Shares in SoftBank, a heavily weighted component of the Nikkei 225 index which is trading at 30-year highs, closed up 4% at 10,420 yen, above the record 10,111 yen reached in February 2000.
Underpinned by buybacks and with retail investors buying its shares and baseball-themed junk bonds, SoftBank’s shares have been supported by a growing number of portfolio companies listing in ebullient markets.
The Japanese conglomerate’s comeback, during which its shares have climbed almost 300% from lows hit last March as the COVID-19 pandemic roiled its portfolio, have led to celebration among its online backers.
“Roses are red, violets are blue, SoftBank haters, don’t know what to do,” wrote one prominent supporter on Twitter recently posting under the name “Masa Capital”.
“SoftBank will reach 11,000 yen by April,” wrote another on Tuesday. The group’s shares hit an intraday high of 11,000 yen in February 2000 before crashing.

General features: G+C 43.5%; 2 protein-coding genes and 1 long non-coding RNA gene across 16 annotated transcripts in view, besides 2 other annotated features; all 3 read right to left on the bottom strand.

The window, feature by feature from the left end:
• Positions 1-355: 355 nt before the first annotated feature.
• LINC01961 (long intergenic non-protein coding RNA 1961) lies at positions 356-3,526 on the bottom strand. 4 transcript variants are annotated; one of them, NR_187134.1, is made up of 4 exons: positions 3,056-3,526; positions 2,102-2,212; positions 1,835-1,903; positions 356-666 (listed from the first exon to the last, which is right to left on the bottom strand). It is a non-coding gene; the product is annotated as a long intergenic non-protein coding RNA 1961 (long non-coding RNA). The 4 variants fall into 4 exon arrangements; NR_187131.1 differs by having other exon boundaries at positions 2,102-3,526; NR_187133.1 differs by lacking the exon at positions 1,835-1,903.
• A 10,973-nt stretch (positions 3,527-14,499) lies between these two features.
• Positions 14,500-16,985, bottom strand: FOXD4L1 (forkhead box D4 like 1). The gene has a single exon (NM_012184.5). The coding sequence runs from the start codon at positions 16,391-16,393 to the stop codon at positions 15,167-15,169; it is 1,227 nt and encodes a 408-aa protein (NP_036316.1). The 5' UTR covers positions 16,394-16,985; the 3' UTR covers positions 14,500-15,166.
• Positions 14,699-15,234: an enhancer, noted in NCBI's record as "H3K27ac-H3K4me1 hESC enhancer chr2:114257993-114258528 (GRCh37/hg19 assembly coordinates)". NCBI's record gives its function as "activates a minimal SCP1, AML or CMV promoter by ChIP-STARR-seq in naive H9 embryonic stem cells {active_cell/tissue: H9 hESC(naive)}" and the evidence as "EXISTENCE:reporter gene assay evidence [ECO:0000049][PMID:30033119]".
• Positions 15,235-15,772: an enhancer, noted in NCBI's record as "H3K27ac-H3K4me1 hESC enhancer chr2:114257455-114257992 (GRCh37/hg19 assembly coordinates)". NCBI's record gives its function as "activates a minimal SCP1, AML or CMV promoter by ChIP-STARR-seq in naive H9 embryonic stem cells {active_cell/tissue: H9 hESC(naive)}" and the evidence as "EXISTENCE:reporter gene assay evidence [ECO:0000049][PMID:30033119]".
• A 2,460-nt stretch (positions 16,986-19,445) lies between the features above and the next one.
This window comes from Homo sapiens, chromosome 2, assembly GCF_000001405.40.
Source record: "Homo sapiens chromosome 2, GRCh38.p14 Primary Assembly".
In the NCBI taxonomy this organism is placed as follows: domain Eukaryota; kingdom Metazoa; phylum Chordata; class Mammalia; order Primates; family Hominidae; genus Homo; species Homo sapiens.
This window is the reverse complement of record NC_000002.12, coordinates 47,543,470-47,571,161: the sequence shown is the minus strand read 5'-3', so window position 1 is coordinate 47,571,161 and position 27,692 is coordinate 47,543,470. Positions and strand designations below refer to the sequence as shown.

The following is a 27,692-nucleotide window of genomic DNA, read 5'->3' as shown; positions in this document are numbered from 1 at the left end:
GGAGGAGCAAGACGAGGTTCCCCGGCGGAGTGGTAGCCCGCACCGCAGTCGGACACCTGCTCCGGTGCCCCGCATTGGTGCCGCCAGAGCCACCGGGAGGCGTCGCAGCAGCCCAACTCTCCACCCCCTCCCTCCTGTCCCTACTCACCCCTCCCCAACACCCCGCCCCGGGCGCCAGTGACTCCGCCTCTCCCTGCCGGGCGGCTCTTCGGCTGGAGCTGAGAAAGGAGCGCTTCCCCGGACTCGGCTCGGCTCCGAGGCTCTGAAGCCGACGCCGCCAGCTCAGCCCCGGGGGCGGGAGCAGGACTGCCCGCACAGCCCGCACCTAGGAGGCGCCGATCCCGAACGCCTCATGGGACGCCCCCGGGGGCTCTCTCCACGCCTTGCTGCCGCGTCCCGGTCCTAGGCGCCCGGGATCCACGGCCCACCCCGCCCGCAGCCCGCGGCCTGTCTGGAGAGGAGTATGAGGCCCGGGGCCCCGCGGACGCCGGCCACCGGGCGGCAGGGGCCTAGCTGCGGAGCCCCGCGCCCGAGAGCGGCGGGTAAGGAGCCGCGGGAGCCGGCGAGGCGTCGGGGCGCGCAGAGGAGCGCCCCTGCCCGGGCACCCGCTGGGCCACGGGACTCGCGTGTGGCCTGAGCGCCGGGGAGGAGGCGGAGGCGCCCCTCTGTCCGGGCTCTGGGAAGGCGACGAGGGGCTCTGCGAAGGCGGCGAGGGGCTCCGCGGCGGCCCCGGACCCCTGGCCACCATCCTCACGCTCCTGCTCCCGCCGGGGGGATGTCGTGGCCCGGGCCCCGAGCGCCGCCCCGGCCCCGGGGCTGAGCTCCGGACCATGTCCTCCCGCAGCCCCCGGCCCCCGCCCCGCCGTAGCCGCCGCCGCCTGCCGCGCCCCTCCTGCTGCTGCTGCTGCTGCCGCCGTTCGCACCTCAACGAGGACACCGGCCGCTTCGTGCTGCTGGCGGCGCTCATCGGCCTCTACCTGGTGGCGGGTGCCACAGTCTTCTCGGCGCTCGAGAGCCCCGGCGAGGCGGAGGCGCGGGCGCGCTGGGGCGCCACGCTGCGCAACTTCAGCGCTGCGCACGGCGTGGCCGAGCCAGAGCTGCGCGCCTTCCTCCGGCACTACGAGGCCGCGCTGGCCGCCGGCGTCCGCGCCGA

Chief Executive Masayoshi Son’s own social media posts are centred on aphorisms, favouring quarterly presentations over Twitter to transmit his message, in contrast to the memes that have made Tesla CEO Elon Musk a retail investor favourite.
SoftBank’s climbing share price has pushed its market cap above $200 billion, in marked contrast to a year earlier when it slipped behind Sony Corp to third place in the index.
In the latest effort by a SoftBank-backed firm to tap markets seeing record equity raising, South Korean e-commerce firm Coupang last week filed to list in the United States and is aiming for a $50 billion valuation, a source said.
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